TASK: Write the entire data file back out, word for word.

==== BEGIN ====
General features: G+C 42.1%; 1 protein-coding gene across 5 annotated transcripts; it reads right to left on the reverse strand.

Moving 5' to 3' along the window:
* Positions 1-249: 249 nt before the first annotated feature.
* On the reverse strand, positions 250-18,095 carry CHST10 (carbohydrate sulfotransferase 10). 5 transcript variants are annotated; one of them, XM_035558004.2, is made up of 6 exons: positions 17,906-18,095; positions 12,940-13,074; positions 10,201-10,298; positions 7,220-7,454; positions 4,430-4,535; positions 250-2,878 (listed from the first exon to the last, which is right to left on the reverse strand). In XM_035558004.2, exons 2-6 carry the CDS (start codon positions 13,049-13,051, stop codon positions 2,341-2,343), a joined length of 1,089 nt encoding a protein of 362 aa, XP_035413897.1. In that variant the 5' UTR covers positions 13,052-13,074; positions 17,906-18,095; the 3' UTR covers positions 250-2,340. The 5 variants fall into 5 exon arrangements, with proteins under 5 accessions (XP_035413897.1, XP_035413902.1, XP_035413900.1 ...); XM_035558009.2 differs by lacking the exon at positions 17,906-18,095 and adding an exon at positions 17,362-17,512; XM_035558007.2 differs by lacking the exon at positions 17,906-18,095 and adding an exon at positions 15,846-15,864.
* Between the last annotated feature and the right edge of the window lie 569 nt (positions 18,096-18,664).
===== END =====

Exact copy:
General features: G+C 42.1%; 1 protein-coding gene across 5 annotated transcripts; it reads right to left on the reverse strand.

Moving 5' to 3' along the window:
* Positions 1-249: 249 nt before the first annotated feature.
* On the reverse strand, positions 250-18,095 carry CHST10 (carbohydrate sulfotransferase 10). 5 transcript variants are annotated; one of them, XM_035558004.2, is made up of 6 exons: positions 17,906-18,095; positions 12,940-13,074; positions 10,201-10,298; positions 7,220-7,454; positions 4,430-4,535; positions 250-2,878 (listed from the first exon to the last, which is right to left on the reverse strand). In XM_035558004.2, exons 2-6 carry the CDS (start codon positions 13,049-13,051, stop codon positions 2,341-2,343), a joined length of 1,089 nt encoding a protein of 362 aa, XP_035413897.1. In that variant the 5' UTR covers positions 13,052-13,074; positions 17,906-18,095; the 3' UTR covers positions 250-2,340. The 5 variants fall into 5 exon arrangements, with proteins under 5 accessions (XP_035413897.1, XP_035413902.1, XP_035413900.1 ...); XM_035558009.2 differs by lacking the exon at positions 17,906-18,095 and adding an exon at positions 17,362-17,512; XM_035558007.2 differs by lacking the exon at positions 17,906-18,095 and adding an exon at positions 15,846-15,864.
* Between the last annotated feature and the right edge of the window lie 569 nt (positions 18,096-18,664).